The North American Outdoor Institute earned this year's top award from the state Division of Parks and Outdoor Recreation's Snowmobile Trail Grants program, and the Wasilla group plans to use the money to spread safety awareness.
NAOI will use its $15,000 to host a snowmachine safety summit Nov. 20, followed by at least four training sessions in southcentral and northwest Alaska. Discounted snowmachine helmets will be offered to participants.
"I want something simple, practical and fun to learn that I'm likely to do and that my crazy brothers are going to do," said Debra McGhan, executive director of the Wasilla-based institute. "I'd like to see 5,000 people a year go through it minimum.
"In Alaska, sometimes we don't want to be told what to do. We hope to make this summit so appealing that it's a no-brainer."
NAOI is one of several organizations that received money for trail grooming, improvement and snowmobile safety from the grants program, which has been doling out money since 2001.
The grants, funded by state snowmachine registration fees, are available for developing and maintaining snowmobile trails as well as safety and education projects. Applications were reviewed by SnowTRAC, a statewide citizen advisory committee appointed by the Parks and Outdoor Recreation director.
Recipients and their projects include:
• Mid-Valley Trail Club ($11,672) -- Buy a four-stroke snowmachine to assist the club in maintaining some 60 miles of winter trails and trailheads along the Susitna River.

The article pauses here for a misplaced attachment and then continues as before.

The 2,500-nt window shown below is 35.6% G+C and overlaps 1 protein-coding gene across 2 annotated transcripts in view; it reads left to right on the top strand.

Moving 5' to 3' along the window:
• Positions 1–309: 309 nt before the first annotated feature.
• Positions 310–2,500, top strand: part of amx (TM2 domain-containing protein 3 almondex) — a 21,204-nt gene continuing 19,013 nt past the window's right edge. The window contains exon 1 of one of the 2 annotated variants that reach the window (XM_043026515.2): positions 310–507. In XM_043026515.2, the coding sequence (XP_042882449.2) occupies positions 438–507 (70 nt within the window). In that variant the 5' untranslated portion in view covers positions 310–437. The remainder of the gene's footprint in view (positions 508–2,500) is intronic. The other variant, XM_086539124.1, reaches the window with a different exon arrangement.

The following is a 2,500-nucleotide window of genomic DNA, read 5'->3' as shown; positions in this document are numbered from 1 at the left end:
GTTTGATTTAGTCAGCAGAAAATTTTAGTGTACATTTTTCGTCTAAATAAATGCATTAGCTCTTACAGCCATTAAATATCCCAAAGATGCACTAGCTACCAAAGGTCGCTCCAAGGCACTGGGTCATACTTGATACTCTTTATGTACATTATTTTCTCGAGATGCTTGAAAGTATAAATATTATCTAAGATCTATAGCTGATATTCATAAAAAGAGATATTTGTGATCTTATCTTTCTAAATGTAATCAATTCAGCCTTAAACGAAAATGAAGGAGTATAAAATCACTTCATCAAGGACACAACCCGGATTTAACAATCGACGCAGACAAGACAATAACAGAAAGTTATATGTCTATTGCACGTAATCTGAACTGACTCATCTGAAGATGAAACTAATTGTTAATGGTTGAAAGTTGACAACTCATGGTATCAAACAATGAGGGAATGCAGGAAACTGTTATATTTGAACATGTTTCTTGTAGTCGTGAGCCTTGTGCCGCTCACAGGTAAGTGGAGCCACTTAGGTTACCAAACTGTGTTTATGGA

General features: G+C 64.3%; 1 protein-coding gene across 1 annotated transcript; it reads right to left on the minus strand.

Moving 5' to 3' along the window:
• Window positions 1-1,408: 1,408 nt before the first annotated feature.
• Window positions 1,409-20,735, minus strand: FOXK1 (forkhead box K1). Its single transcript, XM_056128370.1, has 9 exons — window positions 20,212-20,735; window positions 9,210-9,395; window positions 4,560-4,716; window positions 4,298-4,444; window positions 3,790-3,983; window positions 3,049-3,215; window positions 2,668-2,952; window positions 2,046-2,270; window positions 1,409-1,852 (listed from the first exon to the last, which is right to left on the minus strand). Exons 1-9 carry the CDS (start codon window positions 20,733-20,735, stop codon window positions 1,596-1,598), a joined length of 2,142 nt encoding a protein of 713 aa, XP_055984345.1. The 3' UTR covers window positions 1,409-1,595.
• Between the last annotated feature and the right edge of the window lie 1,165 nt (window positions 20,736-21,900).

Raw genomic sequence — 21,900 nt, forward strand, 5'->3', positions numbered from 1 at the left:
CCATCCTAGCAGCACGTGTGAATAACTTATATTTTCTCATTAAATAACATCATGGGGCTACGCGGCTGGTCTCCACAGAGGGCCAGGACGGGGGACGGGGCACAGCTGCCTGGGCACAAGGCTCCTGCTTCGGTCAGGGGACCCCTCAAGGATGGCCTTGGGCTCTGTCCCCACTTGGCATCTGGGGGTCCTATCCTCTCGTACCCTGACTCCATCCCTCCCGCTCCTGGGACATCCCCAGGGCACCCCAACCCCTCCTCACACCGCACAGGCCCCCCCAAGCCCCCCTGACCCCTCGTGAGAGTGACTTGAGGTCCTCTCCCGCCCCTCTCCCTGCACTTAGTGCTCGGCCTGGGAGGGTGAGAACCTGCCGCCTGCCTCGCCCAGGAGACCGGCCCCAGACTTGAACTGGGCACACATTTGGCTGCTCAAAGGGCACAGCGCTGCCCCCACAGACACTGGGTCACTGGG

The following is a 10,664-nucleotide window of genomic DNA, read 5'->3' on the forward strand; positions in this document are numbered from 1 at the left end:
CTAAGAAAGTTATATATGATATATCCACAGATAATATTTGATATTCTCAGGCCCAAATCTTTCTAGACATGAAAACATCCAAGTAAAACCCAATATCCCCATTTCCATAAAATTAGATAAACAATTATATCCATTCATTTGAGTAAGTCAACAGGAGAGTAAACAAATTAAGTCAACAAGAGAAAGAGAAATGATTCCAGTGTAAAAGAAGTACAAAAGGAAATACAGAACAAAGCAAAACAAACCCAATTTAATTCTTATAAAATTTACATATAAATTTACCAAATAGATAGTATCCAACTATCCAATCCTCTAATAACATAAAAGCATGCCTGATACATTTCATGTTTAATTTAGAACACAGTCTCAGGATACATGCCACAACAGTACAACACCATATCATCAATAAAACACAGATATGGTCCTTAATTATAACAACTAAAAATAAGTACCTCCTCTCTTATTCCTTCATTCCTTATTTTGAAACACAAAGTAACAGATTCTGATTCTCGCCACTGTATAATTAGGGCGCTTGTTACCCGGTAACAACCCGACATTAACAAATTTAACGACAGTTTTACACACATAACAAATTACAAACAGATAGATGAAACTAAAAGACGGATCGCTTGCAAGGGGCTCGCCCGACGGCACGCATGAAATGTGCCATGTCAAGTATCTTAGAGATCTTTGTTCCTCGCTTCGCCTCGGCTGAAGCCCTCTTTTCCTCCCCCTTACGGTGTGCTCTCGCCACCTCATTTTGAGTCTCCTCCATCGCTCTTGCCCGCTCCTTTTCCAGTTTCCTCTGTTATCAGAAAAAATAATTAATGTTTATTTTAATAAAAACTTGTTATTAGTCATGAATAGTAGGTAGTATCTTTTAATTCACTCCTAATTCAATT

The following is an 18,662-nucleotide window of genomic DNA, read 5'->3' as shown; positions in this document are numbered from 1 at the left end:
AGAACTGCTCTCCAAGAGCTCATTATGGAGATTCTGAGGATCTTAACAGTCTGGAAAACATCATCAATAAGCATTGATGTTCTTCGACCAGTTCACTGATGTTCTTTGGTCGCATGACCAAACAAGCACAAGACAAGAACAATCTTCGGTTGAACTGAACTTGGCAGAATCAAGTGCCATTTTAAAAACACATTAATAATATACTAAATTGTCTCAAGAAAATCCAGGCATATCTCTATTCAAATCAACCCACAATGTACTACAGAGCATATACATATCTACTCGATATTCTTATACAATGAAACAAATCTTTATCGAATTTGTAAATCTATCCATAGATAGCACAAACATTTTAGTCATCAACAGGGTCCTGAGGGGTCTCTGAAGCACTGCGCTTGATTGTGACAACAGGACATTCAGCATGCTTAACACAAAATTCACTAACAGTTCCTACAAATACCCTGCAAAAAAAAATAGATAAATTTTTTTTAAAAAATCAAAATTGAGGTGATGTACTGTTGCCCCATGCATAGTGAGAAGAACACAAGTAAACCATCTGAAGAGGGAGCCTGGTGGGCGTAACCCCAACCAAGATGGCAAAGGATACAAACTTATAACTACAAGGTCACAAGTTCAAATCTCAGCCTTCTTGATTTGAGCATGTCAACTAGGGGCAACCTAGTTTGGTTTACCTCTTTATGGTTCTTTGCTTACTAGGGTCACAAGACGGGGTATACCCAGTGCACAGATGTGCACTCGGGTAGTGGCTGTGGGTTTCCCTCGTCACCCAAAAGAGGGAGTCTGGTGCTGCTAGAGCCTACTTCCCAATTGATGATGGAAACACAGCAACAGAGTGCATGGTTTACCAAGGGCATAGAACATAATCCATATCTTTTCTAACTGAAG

• Montana Creek Motor Mushers ($4,000) -- Safety improvements on a trail along the south fork of Montana Creek. The grant will fund rental of a small bulldozer to widen and improve the trail.
• Alaska State Parks ($8,000) -- Buy a snowmachine so someone from the Department of Natural Resources can ride the trails to check access problems, do maintenance checks, put up signs and meet snowmobilers.
• Lake Louise Snowmobile Club ($10,920) -- Parts to repair the club's Bombardier 400 Snow Cat used on area trails.
Another $276,581 was awarded for trail grooming. It was divvied up this way:
• Mat-Su -- $170,901
• Northern Alaska -- $45,480
• Kenai Peninsula -- $50,200
• Southeast -- $10,000.
The amount of money available for trail grooming statewide was up 25 percent from last year, with Mat-Su's portion up more than 35 percent. Funds increased because of fuel tax funds directed to the program as well as surplus money left over from last year when scant snowfall in the Susitna Valley curbed grooming efforts.
The money available for grants declined from last year because the number of snowmobile registrations dipped, said Andre Kaeppele with the state Department of Natural Resources.
Kaeppele said Alaska snowmachine registrations have been flat at around 50,000 for several years. New machines are registered as they leave the dealership, but there is little registration enforcement and renewals are scattershot at best.
Reach reporter Mike Campbell at firstname.lastname@example.org or 257-4329.